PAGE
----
Great Retail Greetings: A Win for Customer and Culture

April 17, 2014

We’ve written previously about the concepts of primacy and recency. They dictate that in any encounter we tend to remember what happened first and what happened last.  As customer service professionals, we know that first impressions matter, but what if you used that first impression to set the stage for your customer and your employee?

Below are two great examples of companies that go beyond a typical customer greeting. And since repetition is one of the most basic learning techniques, these greetings ensure the employee is repeatedly reinforcing the culture they are representing many times a day.

Beyond How Can I Help You

How many times have you called or entered a business and heard, “Hi, this is so and so, How can I help you?” It’s a friendly and polite way to greet customers, but it is also forgettable. However, Giant Eagle Market District, a regional grocery chain takes a different approach. It goes beyond the typical greeting to reinforce its commitment to service right from the start.

“Hello, Giant Eagle Market District, how can I offer you unparalleled service today?”

These first words prepare the customer to expect stellar service, a promise Giant Eagle then has to deliver upon. Tricia Keels at Don’t Panic Management, who first told me about the greeting, said this about Giant Eagle Market District:

“On more than one occasion, I have asked for an item I can’t find. Instead of just telling me an aisle, they stop what they are doing and take you to the product. If they don’t have that product, they will order it for you if you would like. Only when you are completely satisfied do they go back to the task they were performing. And when the next customer calls, their greeting reminds the employee to do it again.”

Tricia Keels

The greeting does more than just set the stage for the customer, it also sets the tone for the employee. Giant Eagle Market District’s greeting reminds the employee exactly what they are there for — to give the customer service that is well, unparalleled. It also reminds the employee that they are empowered to do just that.

Beyond Welcome

Great greetings have the ability to set a tone throughout an organization. Instead of having a designated greeter like Wal-Mart, Moe’s Southwest Grill uses its entire staff to shout out the same greeting every time a customer walks through the door.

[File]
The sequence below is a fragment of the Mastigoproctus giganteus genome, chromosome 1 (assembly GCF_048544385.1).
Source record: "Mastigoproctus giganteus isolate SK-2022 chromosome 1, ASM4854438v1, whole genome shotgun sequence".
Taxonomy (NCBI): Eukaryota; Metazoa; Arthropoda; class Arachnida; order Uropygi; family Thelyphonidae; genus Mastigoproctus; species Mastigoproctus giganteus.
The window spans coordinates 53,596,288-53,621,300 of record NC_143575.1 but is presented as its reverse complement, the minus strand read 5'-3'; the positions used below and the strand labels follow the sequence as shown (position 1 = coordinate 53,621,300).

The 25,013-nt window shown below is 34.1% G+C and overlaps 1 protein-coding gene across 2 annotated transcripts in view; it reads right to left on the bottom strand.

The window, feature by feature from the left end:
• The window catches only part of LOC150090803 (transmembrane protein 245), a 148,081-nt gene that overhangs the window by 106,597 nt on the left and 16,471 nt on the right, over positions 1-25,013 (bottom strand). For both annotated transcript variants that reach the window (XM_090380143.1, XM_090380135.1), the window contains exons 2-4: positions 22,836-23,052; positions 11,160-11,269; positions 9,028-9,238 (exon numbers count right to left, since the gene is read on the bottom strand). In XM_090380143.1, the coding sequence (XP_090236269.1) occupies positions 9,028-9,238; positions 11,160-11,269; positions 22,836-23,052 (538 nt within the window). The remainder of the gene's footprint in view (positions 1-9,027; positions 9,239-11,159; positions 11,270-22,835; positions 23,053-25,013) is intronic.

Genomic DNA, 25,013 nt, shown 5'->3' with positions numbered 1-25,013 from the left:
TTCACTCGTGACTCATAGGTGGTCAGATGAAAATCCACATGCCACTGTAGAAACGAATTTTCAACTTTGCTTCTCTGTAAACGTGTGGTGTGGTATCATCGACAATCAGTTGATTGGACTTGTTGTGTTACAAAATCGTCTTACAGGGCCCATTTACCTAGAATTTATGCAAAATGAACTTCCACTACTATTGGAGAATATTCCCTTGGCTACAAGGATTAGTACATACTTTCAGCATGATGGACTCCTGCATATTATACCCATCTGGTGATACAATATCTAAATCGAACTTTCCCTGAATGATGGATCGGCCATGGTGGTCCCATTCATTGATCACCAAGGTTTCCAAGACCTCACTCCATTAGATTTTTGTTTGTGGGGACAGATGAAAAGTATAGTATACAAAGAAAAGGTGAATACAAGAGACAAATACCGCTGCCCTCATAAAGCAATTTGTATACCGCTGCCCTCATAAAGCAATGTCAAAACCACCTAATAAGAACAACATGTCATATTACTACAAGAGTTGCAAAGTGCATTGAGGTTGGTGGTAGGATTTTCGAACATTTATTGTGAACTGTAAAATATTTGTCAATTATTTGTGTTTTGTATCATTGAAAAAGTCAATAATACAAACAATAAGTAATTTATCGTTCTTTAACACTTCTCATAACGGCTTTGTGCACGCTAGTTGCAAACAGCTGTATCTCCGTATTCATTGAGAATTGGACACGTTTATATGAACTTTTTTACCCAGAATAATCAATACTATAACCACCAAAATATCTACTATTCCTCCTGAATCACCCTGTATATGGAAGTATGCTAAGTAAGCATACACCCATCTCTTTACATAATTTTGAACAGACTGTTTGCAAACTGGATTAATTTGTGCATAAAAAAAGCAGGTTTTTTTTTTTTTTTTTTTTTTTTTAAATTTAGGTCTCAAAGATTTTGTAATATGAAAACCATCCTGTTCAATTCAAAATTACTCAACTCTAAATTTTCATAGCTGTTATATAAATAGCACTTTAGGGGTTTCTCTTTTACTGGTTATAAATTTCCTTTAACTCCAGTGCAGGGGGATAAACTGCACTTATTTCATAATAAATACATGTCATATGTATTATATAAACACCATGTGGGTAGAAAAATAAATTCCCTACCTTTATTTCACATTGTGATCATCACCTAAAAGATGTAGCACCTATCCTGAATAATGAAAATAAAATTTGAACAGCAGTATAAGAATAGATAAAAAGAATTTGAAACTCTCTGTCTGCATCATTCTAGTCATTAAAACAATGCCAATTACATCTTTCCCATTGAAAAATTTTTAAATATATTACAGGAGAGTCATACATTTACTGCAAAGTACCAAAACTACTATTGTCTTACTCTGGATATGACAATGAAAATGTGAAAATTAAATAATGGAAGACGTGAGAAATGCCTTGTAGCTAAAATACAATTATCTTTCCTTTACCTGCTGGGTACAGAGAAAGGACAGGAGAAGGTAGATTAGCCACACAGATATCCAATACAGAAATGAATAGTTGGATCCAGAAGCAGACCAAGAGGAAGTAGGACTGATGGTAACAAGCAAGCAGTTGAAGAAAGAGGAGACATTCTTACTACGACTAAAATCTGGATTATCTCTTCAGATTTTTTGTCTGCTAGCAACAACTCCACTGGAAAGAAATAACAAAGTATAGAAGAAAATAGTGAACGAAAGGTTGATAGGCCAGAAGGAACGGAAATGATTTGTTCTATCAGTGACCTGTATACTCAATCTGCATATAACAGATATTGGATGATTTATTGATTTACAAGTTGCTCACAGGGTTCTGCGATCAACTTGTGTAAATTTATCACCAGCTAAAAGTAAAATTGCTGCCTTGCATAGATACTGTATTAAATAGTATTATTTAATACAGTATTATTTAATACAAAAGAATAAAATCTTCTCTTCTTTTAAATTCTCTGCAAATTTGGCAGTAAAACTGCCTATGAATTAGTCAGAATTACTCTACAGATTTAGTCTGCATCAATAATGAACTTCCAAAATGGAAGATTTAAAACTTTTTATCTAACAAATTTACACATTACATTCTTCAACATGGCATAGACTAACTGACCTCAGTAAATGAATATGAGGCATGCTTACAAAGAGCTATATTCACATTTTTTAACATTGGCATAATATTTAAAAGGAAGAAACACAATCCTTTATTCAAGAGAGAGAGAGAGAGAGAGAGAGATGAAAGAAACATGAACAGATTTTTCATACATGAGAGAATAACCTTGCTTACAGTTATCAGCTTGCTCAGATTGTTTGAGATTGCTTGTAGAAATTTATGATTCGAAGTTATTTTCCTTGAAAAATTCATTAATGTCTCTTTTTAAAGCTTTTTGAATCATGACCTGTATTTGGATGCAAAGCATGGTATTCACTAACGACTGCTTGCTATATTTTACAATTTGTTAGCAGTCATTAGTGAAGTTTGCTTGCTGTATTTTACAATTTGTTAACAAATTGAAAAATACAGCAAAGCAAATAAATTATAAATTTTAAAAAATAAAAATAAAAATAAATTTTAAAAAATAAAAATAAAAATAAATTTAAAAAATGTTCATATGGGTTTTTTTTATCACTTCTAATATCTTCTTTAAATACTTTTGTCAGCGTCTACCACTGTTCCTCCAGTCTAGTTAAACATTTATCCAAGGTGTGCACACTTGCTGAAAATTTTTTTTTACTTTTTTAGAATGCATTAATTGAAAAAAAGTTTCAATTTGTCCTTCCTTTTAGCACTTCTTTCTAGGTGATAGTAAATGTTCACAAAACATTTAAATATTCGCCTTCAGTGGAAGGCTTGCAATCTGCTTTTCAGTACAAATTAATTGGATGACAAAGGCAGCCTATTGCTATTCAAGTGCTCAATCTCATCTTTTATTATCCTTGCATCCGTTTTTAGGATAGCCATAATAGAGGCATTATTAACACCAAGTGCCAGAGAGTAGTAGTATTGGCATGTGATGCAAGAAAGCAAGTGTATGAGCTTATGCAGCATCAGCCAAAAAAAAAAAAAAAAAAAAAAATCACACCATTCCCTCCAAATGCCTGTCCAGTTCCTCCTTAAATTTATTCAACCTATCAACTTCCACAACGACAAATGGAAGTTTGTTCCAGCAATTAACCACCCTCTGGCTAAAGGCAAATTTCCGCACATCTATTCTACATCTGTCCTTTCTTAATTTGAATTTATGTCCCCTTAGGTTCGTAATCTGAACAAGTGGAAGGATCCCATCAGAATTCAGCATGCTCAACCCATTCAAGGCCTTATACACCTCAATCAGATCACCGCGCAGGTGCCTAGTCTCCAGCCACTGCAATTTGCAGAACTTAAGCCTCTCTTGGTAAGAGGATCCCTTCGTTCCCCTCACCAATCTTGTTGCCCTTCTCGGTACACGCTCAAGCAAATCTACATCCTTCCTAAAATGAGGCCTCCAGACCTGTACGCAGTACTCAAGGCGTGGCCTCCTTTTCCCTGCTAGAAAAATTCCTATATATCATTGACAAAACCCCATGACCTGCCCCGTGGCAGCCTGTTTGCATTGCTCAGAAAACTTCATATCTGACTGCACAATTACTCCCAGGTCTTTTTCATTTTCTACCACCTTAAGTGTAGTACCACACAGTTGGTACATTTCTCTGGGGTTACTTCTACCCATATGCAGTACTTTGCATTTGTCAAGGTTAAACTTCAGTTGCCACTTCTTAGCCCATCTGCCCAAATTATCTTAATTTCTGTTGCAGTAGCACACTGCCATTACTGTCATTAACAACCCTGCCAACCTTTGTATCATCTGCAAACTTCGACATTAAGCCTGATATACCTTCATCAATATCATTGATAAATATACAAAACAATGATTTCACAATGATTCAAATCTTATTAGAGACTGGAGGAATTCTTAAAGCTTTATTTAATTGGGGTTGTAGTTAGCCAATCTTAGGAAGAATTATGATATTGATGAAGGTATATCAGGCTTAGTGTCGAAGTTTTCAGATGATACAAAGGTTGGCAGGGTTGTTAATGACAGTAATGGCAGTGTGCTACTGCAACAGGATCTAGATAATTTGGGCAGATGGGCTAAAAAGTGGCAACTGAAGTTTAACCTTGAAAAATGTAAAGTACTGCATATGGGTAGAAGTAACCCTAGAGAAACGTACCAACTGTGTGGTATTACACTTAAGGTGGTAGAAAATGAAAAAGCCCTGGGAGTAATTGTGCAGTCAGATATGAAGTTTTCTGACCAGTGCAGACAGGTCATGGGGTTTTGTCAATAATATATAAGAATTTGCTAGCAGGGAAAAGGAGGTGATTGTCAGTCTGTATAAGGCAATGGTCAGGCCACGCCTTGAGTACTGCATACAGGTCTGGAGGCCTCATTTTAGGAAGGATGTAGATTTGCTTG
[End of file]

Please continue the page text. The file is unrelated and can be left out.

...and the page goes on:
Welcome to Moe’s!

Greetings like this make the customer feel welcome, not 5 minutes or 10 minutes after they walk in, but seconds after they walk in the door. They also alert the customer that this experience might be something different.

Of course, a greeting does not make a culture, and I have had a number of experiences where unique greetings did not manifest themselves later in the service I received or were delivered half-heartedly by service reps that said it because they were supposed to, not because they were bought into the idea.

When used correctly, however, great customer greetings can help support a customer-centric culture and provide customers a positive start to their experience with your organization. By altering one simple touch point, you can set the stage for an awesome customer experience and reinforce your culture at the same time. Everybody wins.

Do you have any other examples of companies that have greetings that impact their culture? How could you incorporate a greeting like these into yours?

2 thoughts on “Great Retail Greetings: A Win for Customer and Culture”

  1. When people walk into Lanier we all shout “welcome to Lanier Upshaw, you better hold onto your wallet”…..

    I think we are above average in customer service but always think we can improve. Our front line people who do most of the ‘busy’ work get really busy at times and sometimes it’s difficult to drop everything and handle the next crisis. Because some of the transactions are complex it’s hard to extract yourself and start on something else and then jump back in where you left off.

    Oh well, if it was easy then everybody would do it, huh?

    1. Does that line work? I might start using it. 🙂

      That’s always a challenge, staying focused, yet staying nimble enough to move in and out of things to handle them in real-time.

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